Subsecond dopamine fluctuations in human striatum encode superposed error signals about actual and counterfactual reward


In the mammalian brain, dopamine is a critical neuromodulator whose actions underlie learning, decision-making, and behavioral control. Degeneration of dopamine neurons causes Parkinson’s disease, whereas dysregulation of dopamine signaling is believed to con-tribute to psychiatric conditions such as schizophrenia, addiction, and depression. Experiments in animal models suggest the hypothesis that dopamine release in human striatum encodes re-ward prediction errors (RPEs) (the difference between actual and expected outcomes) during ongoing decision-making. Blood oxygen level-dependent (BOLD) imaging experiments in humans support the idea that RPEs are tracked in the striatum; however, BOLD measure-ments cannot be used to infer the action of any one specific neuro-transmitter. We monitored dopamine levels with subsecond temporal resolution in humans (n = 17) with Parkinson’sdiseasewhilethey executed a sequential decision-making task. Participants placed bets and experienced monetary gains or losses. Dopamine fluctuations in the striatum fail to encode RPEs, as anticipated by a large body of work in model organisms. Instead, subsecond dopamine fluctuations encode an integration of RPEs with counterfactual prediction errors, the latter defined by how much better or worse the experienced outcome could have been. How dopamine fluctuations combine the actual and counterfactual is unknown. One possibility is that this pro-cess is the normal behavior of reward processing dopamine neurons, which previously had not been tested by experiments in animal mod-els. Alternatively, this superposition of error terms may result from an additional yet-to-be-identified subclass of dopamine neurons.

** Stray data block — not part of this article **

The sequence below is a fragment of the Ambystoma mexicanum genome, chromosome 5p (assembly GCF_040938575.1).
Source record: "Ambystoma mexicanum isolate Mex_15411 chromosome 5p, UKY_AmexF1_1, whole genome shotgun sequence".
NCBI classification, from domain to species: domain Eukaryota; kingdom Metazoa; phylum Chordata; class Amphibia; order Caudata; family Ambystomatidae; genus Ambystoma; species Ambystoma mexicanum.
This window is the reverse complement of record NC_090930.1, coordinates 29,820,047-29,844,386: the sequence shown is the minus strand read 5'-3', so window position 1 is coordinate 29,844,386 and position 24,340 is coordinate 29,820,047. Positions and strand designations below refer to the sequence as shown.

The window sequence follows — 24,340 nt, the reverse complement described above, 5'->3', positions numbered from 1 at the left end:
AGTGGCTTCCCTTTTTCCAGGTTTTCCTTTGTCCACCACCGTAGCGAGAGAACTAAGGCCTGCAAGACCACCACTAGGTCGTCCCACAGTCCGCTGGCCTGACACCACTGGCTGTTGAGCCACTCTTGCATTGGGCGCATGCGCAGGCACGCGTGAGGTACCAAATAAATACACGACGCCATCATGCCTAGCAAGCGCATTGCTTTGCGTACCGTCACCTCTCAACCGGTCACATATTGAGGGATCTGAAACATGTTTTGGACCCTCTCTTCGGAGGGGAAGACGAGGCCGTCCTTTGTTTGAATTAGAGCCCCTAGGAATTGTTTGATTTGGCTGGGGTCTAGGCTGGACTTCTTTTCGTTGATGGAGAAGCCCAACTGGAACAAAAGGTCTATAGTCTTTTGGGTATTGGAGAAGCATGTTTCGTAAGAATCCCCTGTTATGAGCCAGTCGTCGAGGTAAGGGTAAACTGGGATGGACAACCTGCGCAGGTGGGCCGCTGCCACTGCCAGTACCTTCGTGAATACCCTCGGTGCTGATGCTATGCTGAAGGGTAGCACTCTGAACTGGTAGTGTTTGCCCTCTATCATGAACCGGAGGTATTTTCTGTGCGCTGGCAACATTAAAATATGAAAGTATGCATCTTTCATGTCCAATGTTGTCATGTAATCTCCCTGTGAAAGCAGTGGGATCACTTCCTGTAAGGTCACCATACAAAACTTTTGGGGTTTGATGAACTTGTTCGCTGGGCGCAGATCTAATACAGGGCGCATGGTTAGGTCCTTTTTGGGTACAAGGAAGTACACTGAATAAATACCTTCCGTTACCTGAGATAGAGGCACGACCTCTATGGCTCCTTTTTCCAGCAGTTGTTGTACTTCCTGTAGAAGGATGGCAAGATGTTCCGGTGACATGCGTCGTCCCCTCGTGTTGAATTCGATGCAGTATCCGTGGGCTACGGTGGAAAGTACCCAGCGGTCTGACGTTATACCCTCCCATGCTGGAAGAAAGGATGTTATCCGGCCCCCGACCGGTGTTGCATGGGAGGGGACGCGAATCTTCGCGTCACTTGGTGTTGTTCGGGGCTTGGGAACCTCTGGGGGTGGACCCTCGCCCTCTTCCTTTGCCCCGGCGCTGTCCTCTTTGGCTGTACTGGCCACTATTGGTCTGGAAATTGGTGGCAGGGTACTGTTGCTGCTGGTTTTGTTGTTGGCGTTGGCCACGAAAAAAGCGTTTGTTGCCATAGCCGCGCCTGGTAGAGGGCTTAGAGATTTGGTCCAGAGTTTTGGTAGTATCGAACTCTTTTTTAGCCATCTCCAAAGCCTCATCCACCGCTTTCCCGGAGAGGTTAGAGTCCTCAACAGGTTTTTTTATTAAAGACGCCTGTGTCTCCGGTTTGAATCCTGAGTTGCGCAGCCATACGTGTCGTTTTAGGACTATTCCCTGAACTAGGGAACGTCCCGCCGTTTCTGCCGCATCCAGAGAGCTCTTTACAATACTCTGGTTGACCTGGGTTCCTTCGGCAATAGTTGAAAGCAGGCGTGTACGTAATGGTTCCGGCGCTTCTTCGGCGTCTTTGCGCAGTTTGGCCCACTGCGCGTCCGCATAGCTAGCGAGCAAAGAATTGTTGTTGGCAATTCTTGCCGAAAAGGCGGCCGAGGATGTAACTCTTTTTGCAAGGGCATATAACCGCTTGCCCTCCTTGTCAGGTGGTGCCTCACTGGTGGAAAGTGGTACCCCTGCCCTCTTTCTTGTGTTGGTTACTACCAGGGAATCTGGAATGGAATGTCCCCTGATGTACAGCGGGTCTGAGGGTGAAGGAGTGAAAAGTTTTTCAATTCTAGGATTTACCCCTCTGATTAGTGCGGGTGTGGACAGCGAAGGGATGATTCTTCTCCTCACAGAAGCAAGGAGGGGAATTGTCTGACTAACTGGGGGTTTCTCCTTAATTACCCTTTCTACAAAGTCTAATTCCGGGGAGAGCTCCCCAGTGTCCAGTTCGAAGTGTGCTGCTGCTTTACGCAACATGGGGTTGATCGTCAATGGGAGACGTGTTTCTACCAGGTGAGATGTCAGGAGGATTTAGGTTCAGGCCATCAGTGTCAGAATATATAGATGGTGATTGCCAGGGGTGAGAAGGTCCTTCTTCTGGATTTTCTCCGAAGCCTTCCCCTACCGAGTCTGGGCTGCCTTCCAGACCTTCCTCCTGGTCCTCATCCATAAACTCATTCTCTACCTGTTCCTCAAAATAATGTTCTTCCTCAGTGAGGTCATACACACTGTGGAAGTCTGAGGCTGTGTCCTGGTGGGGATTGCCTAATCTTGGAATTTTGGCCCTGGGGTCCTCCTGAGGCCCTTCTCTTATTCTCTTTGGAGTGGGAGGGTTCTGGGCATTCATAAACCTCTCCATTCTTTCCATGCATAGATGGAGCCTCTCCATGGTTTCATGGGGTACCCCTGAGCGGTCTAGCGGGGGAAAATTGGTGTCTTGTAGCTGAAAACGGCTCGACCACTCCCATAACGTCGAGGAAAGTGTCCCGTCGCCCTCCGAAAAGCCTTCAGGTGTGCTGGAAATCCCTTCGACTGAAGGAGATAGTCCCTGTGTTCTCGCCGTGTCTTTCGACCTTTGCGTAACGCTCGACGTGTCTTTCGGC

Proceedings of the National Academy of Sciences